This week, the top high school prospects in the world are in Portland, Oregon, to showcase their skills at the 2014 Nike Hoop Summit. Sandwiched between the McDonald’s All-American Game last week and the upcoming Jordan Brand Classic on the 18th, the Summit is part of a busy month for these youngsters, but it’s also a chance for them to solidify their status as prospective lottery picks or at least prove that they can withstand the increased scrutiny from scouts and media personnel.
Some of the biggest stars of high school prep are here, including Chi-town natives Jahlil Okafor and Cliff Alexander, who are off to Duke and Kansas this fall respectively, as well as the still-undecided Myles Turner. Then there’s Emmanuel Mudiay, the Congolese wunderkind who’ll quarterback Larry Brown’s offense at Southern Methodist University, and Canadian big man Trey Lyles, who’ll help Calipari revamp Kentucky’s frontcourt after the inevitable departure of Julius Randle. Together, these five players make up the top picks on the DraftExpress 2015 Mock Draft, with other well-established players like Stanley Johnson and Tyus Jones rounding out the field.
Unlike the McDonald’s All-American Game, the Nike Hoop Summit also offers a particularly unique opportunity for a select group of international stars who haven’t enjoyed the same level of exposure as American high school players, and at least a couple of these players are poised to see their stock rise significantly.
After a couple of practice sessions this week, here is a handful of players from both squads who might be undervalued or at least possess some sneaky potential that has heretofore gone ignored or otherwise unnoticed.
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Karl Towns, Jr., C
ESPN 100 has him ranked ninth, while DraftExpress has him at number six, but the growing perception seems to be that Towns could potentially end up as a top-three lottery pick next summer. In fact, by the second practice session this week, one scout was already half-joking that the top two prospects were actually on the World Select Team (Towns and Lyles) and not, in fact, hailing from the Windy City. I’m not completely sold on Lyles just yet, partially because I just haven’t seen enough of him, but Towns, on the other hand, is already showing signs of the type of physical maturity that will ultimately set him apart from someone like Okafor, who has a much less impressive physique.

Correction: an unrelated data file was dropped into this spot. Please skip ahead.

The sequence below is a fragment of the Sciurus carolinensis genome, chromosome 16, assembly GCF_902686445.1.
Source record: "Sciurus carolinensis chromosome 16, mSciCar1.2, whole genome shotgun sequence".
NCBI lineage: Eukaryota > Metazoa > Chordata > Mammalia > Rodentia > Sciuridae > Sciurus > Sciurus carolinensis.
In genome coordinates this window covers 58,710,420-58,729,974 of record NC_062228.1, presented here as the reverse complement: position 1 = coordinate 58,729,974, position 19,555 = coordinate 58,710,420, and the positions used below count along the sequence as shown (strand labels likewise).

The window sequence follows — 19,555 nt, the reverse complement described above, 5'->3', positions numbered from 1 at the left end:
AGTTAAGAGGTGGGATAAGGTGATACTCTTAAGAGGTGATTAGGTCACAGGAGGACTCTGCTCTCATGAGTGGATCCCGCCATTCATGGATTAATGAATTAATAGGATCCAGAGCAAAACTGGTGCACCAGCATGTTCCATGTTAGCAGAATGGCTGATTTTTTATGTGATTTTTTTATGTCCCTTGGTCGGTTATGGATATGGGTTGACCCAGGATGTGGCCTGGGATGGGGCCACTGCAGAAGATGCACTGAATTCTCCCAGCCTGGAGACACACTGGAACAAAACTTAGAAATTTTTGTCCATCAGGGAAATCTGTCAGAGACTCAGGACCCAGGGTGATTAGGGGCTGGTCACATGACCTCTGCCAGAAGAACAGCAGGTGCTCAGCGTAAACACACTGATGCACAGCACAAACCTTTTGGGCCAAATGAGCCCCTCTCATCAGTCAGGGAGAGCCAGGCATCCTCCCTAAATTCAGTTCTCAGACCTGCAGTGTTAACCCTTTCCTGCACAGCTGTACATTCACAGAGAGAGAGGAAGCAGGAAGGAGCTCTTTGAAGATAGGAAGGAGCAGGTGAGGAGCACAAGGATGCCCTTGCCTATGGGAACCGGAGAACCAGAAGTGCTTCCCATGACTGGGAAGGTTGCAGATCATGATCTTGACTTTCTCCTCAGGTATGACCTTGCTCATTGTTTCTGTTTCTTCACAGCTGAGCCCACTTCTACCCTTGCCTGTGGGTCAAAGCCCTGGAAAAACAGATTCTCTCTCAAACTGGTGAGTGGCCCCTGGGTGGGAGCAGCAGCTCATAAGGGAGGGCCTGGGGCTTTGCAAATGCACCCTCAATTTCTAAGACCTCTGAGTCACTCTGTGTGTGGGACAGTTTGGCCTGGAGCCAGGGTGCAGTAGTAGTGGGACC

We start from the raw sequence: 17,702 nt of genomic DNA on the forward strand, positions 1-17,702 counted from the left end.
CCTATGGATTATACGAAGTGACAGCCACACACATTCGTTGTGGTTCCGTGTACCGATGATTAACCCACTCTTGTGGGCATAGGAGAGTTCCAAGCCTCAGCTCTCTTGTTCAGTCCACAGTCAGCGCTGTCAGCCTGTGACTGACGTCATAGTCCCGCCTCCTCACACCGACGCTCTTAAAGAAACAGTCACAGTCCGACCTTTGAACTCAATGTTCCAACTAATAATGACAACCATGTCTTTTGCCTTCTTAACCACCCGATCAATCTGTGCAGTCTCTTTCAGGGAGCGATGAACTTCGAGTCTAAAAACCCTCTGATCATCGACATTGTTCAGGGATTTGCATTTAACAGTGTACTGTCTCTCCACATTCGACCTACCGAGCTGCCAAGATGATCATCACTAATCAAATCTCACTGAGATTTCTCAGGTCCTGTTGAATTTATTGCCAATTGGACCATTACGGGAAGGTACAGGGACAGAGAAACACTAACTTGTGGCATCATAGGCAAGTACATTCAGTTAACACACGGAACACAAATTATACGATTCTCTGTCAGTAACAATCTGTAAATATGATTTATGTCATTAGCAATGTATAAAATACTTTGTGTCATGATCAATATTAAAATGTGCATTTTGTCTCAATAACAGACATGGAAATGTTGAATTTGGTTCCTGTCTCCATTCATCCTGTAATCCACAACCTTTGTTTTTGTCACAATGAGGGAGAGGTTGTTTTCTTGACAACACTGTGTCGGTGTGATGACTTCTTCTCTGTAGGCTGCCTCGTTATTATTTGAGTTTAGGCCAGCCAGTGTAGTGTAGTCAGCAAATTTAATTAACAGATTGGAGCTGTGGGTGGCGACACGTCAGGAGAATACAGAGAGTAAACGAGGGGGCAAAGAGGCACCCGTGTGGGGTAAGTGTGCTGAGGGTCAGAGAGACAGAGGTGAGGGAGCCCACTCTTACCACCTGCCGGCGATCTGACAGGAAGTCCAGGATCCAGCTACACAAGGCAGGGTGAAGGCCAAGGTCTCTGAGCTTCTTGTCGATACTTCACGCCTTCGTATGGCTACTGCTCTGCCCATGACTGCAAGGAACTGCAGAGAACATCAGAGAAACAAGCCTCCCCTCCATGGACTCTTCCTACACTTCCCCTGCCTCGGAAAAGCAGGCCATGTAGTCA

Beyond that, Towns is arguably the most versatile player of the bunch. He has solid footwork and a soft touch around the rim (with plenty of room for improvement), unlimited range on his jump shot, and great rebounding and shotblocking instincts. Don’t be surprised if he ends up as the No. 1 pick next summer.
Justise Winslow, F
A scout I spoke to was convinced that Justise Winslow and Stanley Johnson are the two best defenders of the crop, partially because their length and athleticism allow them to cover so much territory. He was particularly high on Winslow, who he described as a “glue guy” who can play, and perhaps more impressively defend, positions one through four. Though DraftExpress has Winslow at number nine, ESPN currently has him as low as 15. It’s difficult to imagine his stock doing anything but rising from here on out. Winslow has proven that he can score at the high school level–he averaged 27.5 points as a senior this season–but he rounded out his stat line with 13.6 rebounds, 3.5 assists, 2.1 blocks and 1.8 steals.
Nikola Jokic, F
No one was sure what to expect from Jokic, the 6-11 Serbian prospect who immediately looked like the least athletic big man on the World Select Team. Seeing him move around during drills and warm-ups didn’t inspire much confidence either, but by the end of scrimmage, everyone was talking about his breakout performance. He had a game-high 20 points and went 4-for-4 from deep, including a very impressive step-back jumper that was evocative of Dirk Nowitzki’s patented, one-legged move. (But perhaps a more conservative comparison to someone like Spencer Hawes is more apt at this stage.)
Clint Capela, C
Make no mistake, the lithe center from Switzerland is a work-in-progress. His footwork and his post moves are his biggest weaknesses, but at 6-11, his length (a 7-4 wingspan) and athleticism make him a potentially imposing force on the defensive end, and his speed in the open court is truly remarkable. He has great shotblocking instincts, and he did a respectable job defending the more offensively-polished Towns during scrimmage this week. His overall speed, agility and explosiveness around the rim are immediately reminiscent of a young DeAndre Jordan. Defensively, Capela has the most upside of anyone on the World Select Team, and after an impressive season playing professionally in France, DraftExpress has the 19-year-old at No. 13 in this summer’s Mock NBA Draft, where he could end up being the biggest steal.
James Blackmon, Jr., SG
One of the scouts I spoke to was particularly high on Blackmon, calling him possibly the best shooter on either squad (he won the McDonald’s All-American 3-Point Shootout last week), and after seeing him in person, it’s clear that he has the type of range that can keep opposing defenses honest on the pick-n-roll. As a 6-2 combo guard, Blackmon can create his own shot, break down the defense with dribble penetration, and keep defenders on their heels in the open court.